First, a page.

For those of you who haven’t read this glorious work, Hosseini’s novel takes place in Afghanistan in the 1970’s. The protagonist, Amir grows up in a wealthy home with his father and hazara (servant) and their hazara’s son who also serves as a playmate for Amir. Desperately longing for his father’s approval, Amir demolishes anyone and anything that would deter the love he would receive from the man he looks up to. Through severe twists of fate, Amir is dealt a harsh hand that forces him to choose between his father and friendship.

I ate this book up and wanted more afterwards. It was so heartbreaking and emotional. I was so involved with Amir’s life journey and choices. Feeling bad for him one moment and hating him the next. Hosseini has a way with words where he makes the reader do as little work as possible. He lays it all out in a beautiful way and in turn, you’re left with a vivid picture to soak up. I’ve forced most of my family and friends to pick this up if they haven’t already.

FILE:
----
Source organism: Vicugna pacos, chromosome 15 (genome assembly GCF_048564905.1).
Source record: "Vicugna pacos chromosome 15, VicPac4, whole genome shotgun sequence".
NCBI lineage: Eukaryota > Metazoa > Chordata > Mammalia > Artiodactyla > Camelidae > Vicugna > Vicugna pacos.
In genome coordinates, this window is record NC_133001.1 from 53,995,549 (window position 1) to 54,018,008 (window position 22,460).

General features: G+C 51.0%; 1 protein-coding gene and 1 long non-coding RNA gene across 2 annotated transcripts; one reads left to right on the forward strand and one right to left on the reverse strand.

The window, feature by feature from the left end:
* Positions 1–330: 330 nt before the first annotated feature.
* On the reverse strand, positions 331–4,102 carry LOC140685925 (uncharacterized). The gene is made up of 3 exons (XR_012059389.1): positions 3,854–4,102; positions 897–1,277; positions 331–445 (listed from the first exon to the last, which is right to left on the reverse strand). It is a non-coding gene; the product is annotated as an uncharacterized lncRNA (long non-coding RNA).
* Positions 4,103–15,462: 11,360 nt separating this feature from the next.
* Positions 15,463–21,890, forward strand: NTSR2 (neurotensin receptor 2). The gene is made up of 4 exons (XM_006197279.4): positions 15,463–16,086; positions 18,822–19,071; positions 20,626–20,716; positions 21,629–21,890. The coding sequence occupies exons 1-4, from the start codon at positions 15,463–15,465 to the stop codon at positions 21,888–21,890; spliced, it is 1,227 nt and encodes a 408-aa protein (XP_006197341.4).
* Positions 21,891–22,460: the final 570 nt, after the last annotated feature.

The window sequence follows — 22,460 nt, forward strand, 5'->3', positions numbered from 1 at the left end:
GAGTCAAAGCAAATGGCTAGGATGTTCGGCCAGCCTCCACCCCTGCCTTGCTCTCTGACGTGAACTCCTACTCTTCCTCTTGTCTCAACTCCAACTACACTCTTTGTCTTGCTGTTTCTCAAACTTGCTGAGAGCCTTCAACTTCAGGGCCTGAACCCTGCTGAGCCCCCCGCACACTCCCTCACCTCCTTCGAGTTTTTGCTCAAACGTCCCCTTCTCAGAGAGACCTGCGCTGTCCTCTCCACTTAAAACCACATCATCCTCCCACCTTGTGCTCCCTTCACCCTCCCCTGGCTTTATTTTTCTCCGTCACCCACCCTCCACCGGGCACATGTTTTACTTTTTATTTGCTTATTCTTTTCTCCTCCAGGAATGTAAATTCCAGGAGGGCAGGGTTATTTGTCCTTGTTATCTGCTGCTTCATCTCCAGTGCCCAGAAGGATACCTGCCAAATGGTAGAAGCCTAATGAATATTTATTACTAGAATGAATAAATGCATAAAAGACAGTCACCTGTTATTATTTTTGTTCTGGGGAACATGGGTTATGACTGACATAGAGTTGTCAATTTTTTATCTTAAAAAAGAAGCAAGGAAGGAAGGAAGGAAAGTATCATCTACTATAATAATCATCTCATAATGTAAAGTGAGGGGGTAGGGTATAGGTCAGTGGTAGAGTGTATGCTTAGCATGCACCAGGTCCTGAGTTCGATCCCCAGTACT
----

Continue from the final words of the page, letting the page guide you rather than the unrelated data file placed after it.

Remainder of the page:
Most recently, I read a book that would normally be outside of my comfort zone. A science fiction novel written by new author, Chad Ganske. I’m always a bit nervous before delving into new worlds that I may or may not understand. However, there is no reason to be scared of Idyllic Avenue51LJBv1RSOL._SY344_BO1,204,203,200_

Set on the Utopian planet, Ultim, mutant Stanford Samuels is trying to persevere as best he can. The only way he and his arranged wife, Sarah, can guarantee their safety and ultimately continue living is if they procreate a perfect child to aid the re-population of a sustainable bio-dome. With the help of robot aids, genetically defectless allies, and a mutant army, Stanford has to take a stand against everything he has ever known.